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Re: Why polyglot is needed

From: Henry S. Thompson <ht@inf.ed.ac.uk>
Date: Tue, 19 Mar 2013 19:40:53 +0000
To: "Michael\[tm\] Smith" <mike@w3.org>
Cc: www-tag@w3.org
Message-ID: <f5bk3p3p48q.fsf@calexico.inf.ed.ac.uk>
Michael[tm] Smith writes:

> "Henry S. Thompson" <ht@inf.ed.ac.uk>, 2013-03-19 19:05 +0000:
>> My university serves html files as text/html.  I have no control over
>> that.
> What kind of Web server does your university use? 

A centralised CMS which I can only upload documents into.

> You really don't have the ability to add an .htaccess file or
> equivalent?

_I_ do, in certain limited cases, but 95% of the University staff
don't, and wouldn't know how to even if they could.

> If you lack anything like that, it kind of sounds like your
> university's system is broken, from a user-experience point of
> view. Why don't you ask your university to fix that?

Believe me, I've tried.  But the Univ. of Edinburgh isn't the point.
The point is this is a common situation as technologies transition.
Dealing with legacy is part of our job.  There are _lots_ of other
large companies out there who use any one of dozens of CMS systems to
manage their websites, all of which have similar properties.

>> If I don't produce polyglot, browsers do the wrong thing with,
>> for instance [1], void tags.
> It's not the wrong thing. It's the different-from-XML-thing or the
> behavior-that-browsers-have-consistently-had-before-XML-was-invented thing.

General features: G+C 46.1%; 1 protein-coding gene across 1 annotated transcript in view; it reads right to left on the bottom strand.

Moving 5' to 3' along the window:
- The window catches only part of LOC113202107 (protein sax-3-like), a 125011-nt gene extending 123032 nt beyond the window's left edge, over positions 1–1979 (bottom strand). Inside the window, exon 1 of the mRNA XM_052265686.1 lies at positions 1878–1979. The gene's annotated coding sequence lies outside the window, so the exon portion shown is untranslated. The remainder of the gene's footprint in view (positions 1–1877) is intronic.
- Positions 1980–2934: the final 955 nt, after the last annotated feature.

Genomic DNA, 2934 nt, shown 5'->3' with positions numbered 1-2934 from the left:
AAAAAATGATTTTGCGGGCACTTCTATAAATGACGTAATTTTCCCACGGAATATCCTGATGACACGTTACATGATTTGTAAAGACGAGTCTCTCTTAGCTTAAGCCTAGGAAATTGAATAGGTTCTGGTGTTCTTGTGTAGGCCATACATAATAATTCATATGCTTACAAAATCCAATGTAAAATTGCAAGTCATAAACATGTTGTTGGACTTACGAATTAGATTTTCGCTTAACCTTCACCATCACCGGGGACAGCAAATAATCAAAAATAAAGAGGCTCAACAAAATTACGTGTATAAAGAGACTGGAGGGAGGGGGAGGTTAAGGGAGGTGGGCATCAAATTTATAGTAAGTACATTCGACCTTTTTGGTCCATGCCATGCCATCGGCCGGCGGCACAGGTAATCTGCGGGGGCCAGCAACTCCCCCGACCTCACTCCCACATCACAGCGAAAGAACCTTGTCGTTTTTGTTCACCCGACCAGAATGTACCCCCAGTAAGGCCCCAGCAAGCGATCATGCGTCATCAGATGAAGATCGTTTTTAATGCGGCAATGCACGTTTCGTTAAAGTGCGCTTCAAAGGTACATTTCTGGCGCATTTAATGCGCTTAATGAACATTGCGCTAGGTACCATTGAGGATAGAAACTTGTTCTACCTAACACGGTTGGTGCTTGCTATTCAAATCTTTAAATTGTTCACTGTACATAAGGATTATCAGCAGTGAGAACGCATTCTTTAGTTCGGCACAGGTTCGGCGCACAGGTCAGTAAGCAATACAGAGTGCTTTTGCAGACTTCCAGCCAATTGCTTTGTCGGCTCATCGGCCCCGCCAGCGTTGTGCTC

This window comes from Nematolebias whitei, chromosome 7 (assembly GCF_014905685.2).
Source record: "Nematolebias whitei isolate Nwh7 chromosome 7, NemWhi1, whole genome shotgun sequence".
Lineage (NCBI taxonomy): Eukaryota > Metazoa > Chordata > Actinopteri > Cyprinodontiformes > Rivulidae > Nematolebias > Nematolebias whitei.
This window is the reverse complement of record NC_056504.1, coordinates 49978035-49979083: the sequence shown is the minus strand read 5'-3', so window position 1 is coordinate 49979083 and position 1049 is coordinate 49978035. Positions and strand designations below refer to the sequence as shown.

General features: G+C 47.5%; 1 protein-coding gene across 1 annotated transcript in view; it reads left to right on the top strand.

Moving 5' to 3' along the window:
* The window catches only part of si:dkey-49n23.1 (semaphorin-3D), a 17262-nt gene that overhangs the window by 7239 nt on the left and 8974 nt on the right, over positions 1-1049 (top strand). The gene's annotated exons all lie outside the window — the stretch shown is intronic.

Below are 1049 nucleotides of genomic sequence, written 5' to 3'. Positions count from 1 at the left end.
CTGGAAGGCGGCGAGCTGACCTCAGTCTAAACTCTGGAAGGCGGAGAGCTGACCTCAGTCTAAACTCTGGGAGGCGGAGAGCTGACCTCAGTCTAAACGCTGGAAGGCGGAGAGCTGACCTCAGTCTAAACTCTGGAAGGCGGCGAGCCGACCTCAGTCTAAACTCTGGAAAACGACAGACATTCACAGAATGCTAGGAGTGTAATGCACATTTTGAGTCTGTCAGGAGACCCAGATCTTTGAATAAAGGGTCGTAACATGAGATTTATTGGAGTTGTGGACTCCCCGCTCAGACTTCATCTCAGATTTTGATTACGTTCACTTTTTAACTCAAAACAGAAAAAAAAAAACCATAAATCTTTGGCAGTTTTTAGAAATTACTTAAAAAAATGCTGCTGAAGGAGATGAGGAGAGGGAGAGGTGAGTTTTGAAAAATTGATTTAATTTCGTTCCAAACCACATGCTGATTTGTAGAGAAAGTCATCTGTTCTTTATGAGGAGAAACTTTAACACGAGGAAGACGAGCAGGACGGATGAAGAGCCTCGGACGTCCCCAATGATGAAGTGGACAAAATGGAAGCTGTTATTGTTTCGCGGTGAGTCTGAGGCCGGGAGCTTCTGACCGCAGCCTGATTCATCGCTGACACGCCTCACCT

Sorry, badly phrased on my part -- they don't do what I expected, or
what they would have done if I could have gotten the media type right.

>> The document at [1] looks like this:
>> <!DOCTYPE html>
>> <html xmlns="http://www.w3.org/1999/xhtml">
>>   <head>
>>     <title>test void element closure</title>
>>     <style type="text/css">a {background-color: pink}</style>
>>   </head>
>>   <body>
>>     <h1>test void element closure</h1>
>>     <p><a name="test" />Inside or outside?</p>
> That's not valid per HTML5. The name attribute is not allowed on the <a>
> element. There is now never any good reason to use it. You can just use an
> id attribute on the p element to achieve the same effects.

Yes, I do know that -- it was just the quickest way I could think of
to illustrate the parsing point.  Take the name attribute off, and the
example still misbehaves exactly as I said it would.

       Henry S. Thompson, School of Informatics, University of Edinburgh
      10 Crichton Street, Edinburgh EH8 9AB, SCOTLAND -- (44) 131 650-4440
                Fax: (44) 131 650-4587, e-mail: ht@inf.ed.ac.uk
                       URL: http://www.ltg.ed.ac.uk/~ht/
 [mail from me _always_ has a .sig like this -- mail without it is forged spam]
Received on Tuesday, 19 March 2013 19:41:19 UTC

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